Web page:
Edstrom, Sr. et al, U.S. Pat. No. 5,484,405, discloses a drinking device for handicapped persons that is semi-permanently positionable at a location permitting access to the device by the mouth of the user; and is activated by the mouth of the user to continuously supply liquid to the user upon demand using only the user's mouth. The device includes a mouth operated drinking valve the semi-permanent positioning of which for accessibility by the mouth of the user is made possible by a tubing assembly in the form a flexible tube supported by a stiffener which permits the tubing assembly to be readily bent to position the tube and drinking valve as desired and maintains its position after bending.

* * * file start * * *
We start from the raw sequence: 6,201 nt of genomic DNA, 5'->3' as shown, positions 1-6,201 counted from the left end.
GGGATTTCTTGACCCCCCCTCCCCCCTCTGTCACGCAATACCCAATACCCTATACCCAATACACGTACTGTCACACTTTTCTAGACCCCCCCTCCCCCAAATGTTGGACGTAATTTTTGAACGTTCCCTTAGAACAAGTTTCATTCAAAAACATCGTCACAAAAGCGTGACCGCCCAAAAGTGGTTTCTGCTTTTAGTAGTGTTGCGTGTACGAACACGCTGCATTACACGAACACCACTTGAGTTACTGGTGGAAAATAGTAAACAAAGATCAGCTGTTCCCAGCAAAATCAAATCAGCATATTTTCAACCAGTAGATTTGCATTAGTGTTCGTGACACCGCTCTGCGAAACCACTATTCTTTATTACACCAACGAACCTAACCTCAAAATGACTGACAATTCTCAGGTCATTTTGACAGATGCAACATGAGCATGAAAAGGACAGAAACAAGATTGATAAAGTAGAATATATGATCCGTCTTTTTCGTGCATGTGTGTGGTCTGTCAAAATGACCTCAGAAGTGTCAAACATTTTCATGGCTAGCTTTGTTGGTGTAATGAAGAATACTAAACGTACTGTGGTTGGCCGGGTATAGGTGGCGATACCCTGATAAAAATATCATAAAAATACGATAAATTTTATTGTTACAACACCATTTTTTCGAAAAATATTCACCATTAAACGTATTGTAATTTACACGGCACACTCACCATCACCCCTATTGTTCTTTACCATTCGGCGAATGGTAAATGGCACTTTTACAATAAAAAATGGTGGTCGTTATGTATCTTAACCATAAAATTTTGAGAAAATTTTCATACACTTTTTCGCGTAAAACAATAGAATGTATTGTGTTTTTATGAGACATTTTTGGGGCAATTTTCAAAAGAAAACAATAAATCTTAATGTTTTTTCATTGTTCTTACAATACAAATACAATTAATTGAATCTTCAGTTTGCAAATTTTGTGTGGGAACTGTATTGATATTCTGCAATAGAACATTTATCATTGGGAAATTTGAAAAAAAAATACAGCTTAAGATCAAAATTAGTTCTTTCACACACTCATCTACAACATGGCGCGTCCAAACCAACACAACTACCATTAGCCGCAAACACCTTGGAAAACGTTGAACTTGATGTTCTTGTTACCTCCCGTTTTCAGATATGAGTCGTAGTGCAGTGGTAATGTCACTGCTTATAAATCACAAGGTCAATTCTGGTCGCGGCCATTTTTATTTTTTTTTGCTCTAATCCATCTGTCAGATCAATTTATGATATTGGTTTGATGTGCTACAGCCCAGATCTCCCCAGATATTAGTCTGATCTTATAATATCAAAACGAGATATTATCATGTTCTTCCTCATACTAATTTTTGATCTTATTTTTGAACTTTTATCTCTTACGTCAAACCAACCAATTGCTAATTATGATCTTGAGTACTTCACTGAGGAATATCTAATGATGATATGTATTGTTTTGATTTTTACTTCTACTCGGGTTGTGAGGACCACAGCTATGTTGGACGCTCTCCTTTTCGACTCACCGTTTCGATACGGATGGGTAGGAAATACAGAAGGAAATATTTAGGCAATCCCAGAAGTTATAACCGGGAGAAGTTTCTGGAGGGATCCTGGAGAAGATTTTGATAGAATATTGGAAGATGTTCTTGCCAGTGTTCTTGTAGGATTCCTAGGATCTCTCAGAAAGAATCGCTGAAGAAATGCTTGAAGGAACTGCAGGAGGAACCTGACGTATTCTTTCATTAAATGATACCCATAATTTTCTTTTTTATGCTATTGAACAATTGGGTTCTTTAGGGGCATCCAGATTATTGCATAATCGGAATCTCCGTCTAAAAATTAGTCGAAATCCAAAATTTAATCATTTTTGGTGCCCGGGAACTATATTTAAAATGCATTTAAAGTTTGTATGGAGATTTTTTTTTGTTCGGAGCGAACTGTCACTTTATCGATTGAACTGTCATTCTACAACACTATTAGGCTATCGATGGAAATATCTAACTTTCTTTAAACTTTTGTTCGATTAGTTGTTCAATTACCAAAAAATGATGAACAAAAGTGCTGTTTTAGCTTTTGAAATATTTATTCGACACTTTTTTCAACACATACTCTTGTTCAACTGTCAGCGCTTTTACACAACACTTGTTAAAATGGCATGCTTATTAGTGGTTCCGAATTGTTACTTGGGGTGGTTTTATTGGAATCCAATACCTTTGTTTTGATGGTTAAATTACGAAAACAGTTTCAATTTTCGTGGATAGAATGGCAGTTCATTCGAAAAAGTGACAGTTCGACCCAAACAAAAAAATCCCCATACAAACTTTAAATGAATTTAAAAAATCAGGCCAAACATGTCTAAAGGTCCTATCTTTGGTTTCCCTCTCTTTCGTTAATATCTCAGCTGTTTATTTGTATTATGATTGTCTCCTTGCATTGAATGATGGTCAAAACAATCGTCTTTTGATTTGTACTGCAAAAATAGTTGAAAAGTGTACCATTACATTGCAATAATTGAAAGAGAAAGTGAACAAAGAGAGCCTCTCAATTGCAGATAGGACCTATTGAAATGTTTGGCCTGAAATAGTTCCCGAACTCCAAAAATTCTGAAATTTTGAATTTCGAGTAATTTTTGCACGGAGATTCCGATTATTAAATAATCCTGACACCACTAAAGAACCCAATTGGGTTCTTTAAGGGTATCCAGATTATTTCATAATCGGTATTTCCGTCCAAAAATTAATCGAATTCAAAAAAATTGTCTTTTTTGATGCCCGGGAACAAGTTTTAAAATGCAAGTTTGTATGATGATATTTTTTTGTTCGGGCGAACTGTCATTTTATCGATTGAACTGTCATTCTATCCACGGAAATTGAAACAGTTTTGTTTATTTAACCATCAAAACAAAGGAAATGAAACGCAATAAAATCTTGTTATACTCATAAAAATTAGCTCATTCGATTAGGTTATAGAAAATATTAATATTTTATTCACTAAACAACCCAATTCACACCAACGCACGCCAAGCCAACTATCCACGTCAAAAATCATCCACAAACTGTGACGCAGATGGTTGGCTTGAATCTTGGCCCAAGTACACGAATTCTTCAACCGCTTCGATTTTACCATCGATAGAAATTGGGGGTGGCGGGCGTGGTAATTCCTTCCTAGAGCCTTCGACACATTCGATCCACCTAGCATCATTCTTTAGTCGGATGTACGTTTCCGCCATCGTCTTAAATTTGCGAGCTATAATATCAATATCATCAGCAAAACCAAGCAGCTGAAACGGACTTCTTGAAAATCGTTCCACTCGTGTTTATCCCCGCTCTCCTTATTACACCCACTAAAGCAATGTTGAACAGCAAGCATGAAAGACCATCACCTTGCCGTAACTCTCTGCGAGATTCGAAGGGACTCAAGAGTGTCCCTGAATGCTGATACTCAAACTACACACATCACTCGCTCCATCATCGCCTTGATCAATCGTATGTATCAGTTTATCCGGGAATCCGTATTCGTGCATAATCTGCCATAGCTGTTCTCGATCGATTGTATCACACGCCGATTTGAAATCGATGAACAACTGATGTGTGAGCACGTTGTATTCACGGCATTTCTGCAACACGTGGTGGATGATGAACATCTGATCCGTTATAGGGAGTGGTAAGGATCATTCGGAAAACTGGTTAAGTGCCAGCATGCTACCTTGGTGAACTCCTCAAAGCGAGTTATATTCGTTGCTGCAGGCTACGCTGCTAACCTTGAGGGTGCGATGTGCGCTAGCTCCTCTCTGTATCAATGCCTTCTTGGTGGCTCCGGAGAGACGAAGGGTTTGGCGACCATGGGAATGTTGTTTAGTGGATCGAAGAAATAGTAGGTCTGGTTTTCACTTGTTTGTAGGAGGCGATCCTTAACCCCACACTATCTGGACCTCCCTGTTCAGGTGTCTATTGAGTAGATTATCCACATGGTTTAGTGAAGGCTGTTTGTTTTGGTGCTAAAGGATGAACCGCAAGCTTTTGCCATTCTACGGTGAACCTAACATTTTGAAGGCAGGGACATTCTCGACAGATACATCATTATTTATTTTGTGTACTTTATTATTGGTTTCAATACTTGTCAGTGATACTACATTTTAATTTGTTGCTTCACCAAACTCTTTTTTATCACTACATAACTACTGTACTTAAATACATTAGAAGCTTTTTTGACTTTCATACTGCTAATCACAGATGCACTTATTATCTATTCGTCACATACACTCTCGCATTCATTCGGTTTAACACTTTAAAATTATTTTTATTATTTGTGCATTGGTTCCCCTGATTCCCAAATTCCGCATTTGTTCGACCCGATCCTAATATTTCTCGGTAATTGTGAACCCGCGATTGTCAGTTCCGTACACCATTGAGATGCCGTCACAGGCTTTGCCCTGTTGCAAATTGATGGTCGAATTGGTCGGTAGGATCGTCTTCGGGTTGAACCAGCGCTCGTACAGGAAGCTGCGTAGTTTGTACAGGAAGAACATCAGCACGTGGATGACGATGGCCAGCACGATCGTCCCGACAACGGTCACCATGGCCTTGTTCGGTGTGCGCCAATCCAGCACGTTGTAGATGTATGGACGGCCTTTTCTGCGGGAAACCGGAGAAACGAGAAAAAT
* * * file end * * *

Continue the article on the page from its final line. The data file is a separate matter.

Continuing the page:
The present invention is distinguished over the prior art in general, and these patents in particular by a drinking dispenser apparatus for self-administration of liquids by a bedridden user having limited use of their arms, hands, and/or limited body movement. A liquid container adapted to be positioned above the head of a user has a flexible tubing assembly connected in fluid communication with its interior and has a mouthpiece at its free end. A solenoid valve disposed in the tubing assembly between the container and the mouthpiece is connected with a low-voltage electrical power source. An ergonomic low-effort microswitch is connected between the power source and the solenoid valve. The microswitch housing is a generally oval shaped enclosure sized and shaped to receive and support the palm of the user's hand and allow the user to put their fingers around it. A button mounted on the housing receives and supports a finger of the user, or may be squeezed in the hand, and when depressed under very light pressure depresses the stem of the microswitch completing a circuit that energizes the solenoid valve to move its valve element to an open position allowing liquid to flow by gravity from the container to the mouthpiece, and when the finger pressure is released allows the valve element to return to a closed position preventing liquid flow from the container to the mouthpiece. A tube support member may also be provided to hold the mouthpiece in a position within easy reach of the user such that the user may place the mouthpiece in his or her mouth manually or by turning his or her head to one side to place their mouth on the mouthpiece.